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Here’s how easy it is to replace the Takata airbag in your car

By Tom Fraser, 07 Jul 2018 Car Advice

Here’s how easy it is to replace the Takata airbag in your car

More than two million Australian cars have been fitted with potentially lethal Takata airbags, so why are you dragging your heels on the fix?

Listen up, Australia. Your car could have a lethal explosive inside it, and car manufacturers are making it increasingly easy to replace these potentially life-threatening Takata airbags – free of charge – in recall-affected cars. So, why haven’t you had yours fixed yet?

The Australian government set a deadline of July 1 – which has just passed – for every manufacturer to display a complete list of identification numbers for their Takata-affected models. That means you should know by now whether your car is in need of a replacement airbag.

Unfortunately, despite the seriousness of the situation, many manufacturers are still finding themselves pleading with car owners to go in and get their faulty airbags swapped out.

Read next: Takata airbag recall explained

As a matter that could literally translate to life or death (more than 20 people have been killed globally, one in Australia) it’s fair to assume more owners would be proactive about discovering whether or not their vehicle is fitted with a recall-affected Takata airbag. Faulty units could send shards of metal and plastic into the cabin in the event of a crash.

In an effort to show how simple the recall process is, we’ve taken it upon ourselves to document the procedure from start to finish using a 2009 BMW 3 Series wagon as an example.

Our vehicle’s registration number (tied to the VIN) was entered into BMW Australia’s recall website and we immediately found out the car was due for not only the replacement of a faulty Takata driver-side airbag, but also a faulty positive battery terminal.

From there, we entered our contact details and submitted a request for a call back regarding the recall. Within a few hours, we received a call from our nominated dealership (Brighton BMW) offering a repair slot the following week, along with the option of a loan car for the day.

Read next: Australia’s compulsory Takata recall: What happens next?

The government insists you must be offered a loan car or reimbursed for replacement transport in the event that your repair takes longer than a day; however the reality is that most repairs will take a few hours.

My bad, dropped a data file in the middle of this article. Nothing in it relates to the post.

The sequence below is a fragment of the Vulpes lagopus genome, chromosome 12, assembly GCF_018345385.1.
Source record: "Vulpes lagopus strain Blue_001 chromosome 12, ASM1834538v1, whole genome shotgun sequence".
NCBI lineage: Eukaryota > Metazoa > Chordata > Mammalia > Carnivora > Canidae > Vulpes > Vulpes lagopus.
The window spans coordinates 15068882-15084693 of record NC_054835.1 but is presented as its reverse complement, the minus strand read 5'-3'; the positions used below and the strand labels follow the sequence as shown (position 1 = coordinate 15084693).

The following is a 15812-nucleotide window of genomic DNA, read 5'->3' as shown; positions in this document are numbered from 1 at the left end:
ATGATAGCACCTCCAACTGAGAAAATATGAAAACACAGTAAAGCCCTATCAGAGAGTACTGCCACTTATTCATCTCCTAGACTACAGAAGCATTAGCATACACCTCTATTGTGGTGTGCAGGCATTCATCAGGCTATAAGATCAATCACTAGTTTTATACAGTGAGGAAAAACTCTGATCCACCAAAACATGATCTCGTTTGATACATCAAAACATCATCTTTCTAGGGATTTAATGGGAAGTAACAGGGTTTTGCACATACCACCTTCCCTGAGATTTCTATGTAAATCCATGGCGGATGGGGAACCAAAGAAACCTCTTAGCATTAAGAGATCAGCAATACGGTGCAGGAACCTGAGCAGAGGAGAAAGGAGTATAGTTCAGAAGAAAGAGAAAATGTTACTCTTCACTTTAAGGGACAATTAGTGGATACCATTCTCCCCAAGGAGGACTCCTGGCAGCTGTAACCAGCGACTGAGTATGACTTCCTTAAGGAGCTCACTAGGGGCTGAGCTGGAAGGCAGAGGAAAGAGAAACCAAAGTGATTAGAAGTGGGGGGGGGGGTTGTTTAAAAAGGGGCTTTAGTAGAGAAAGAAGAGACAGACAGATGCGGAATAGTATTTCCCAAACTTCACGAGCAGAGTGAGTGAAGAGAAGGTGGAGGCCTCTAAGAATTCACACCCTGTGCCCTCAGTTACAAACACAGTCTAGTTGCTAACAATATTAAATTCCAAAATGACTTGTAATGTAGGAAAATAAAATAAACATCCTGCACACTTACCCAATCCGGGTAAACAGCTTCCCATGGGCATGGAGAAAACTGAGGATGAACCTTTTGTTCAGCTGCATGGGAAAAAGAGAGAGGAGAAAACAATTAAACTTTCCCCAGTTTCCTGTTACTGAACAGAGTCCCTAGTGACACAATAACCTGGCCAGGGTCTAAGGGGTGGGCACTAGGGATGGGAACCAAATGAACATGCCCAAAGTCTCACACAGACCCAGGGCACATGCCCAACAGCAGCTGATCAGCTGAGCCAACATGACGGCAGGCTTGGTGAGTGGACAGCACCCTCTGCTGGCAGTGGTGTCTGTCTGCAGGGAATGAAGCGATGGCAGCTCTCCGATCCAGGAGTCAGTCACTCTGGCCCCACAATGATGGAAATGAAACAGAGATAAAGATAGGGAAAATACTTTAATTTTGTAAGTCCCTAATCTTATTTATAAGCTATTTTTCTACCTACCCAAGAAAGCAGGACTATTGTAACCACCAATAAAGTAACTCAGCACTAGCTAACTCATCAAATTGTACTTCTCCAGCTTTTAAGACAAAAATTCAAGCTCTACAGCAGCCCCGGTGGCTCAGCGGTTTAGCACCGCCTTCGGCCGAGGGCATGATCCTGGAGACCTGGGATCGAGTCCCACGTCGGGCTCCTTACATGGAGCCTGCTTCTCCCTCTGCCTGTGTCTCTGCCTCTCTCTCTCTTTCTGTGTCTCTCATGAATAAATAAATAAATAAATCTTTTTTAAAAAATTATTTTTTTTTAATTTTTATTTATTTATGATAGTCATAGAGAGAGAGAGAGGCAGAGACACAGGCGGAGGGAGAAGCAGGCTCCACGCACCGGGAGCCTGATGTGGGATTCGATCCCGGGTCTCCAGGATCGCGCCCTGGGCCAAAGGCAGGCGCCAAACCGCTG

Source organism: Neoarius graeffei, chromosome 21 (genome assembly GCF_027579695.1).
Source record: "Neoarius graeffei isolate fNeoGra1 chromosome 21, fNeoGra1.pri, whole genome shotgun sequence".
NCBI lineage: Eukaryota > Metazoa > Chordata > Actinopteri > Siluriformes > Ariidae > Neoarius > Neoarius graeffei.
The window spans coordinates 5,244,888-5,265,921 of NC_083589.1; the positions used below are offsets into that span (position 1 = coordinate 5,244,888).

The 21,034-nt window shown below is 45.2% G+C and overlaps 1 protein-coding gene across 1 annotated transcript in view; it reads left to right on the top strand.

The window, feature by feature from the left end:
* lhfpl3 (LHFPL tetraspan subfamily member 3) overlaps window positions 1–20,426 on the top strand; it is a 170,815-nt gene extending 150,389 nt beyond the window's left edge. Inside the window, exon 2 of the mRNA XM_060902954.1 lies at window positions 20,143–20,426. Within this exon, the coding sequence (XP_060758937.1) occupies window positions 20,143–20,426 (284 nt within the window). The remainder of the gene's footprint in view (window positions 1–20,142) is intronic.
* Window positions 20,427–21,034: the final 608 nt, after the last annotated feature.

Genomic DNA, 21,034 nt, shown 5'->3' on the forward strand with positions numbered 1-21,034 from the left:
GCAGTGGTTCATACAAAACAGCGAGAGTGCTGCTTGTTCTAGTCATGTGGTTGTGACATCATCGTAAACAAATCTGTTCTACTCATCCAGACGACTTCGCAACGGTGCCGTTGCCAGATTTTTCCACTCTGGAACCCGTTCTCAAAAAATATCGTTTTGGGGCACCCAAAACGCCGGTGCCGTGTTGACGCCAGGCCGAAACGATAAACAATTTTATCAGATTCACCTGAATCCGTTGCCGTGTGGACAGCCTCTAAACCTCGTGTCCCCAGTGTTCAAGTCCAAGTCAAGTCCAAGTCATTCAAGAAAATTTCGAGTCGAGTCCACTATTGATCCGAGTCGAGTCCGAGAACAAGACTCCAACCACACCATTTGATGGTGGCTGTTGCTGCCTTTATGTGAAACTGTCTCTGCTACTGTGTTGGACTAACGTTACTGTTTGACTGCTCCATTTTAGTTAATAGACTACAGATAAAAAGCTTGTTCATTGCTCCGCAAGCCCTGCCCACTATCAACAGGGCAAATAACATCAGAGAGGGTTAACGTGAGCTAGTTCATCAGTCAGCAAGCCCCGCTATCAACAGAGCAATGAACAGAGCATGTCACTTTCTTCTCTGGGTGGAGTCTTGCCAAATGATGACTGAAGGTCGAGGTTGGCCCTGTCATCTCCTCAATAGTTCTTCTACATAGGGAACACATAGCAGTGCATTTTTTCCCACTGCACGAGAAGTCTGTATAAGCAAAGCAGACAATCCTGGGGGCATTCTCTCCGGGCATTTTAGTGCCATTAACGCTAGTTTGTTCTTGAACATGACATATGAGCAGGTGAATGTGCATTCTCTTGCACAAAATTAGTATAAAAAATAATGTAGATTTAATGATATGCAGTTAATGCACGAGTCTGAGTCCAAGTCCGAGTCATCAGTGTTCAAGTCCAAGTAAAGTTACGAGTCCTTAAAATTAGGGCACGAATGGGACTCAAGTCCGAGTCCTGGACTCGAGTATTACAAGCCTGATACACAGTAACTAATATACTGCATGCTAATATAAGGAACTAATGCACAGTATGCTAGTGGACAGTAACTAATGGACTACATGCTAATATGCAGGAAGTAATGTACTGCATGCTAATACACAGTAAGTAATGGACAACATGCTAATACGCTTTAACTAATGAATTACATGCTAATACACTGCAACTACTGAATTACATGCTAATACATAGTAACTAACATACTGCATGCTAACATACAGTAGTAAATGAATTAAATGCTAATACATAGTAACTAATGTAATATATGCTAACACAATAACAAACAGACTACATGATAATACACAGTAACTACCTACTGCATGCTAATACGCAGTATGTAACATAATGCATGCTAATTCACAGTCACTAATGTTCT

That said, our car’s repairs took less than a day and a loan car was offered for the duration – so there will be variance between manufacturers dependant on availability, location and policy.

Upon arriving at the dealership for the repair, a valet took the car and offered a coffee while waiting for a service advisor. A short wait later, we were sat with the service advisor who explained the recall and flicked us the keys to a loaner 1 Series. They even asked if they should wash the car – we obligingly accepted.

Toward the end of the day the dealership rang and explained that everything had been taken care of and the car was available to pick up any time before their 6:00PM close.

At the return handover, we received a written rundown of what repairs were performed and were quickly back on our way with the fixed 3 Series. Simple as that.

Read next: Takata recalls: One in four cars on Australian roads now affected

Of course, every manufacturer and dealership is different so your experience may vary, but the handling seems to be relatively efficient as it is in the interest of all OEMs – and you – to get the affected cars fixed.

Car companies can’t track down every vehicle owner from their end, and some have been impossible to locate and contact. In those instances the prevention of further loss of life relies on car owners doing their bit. You owe it to yourself and your passengers to get your car fixed. It’s easy, we promise.

Check here to see if your airbags need replacing.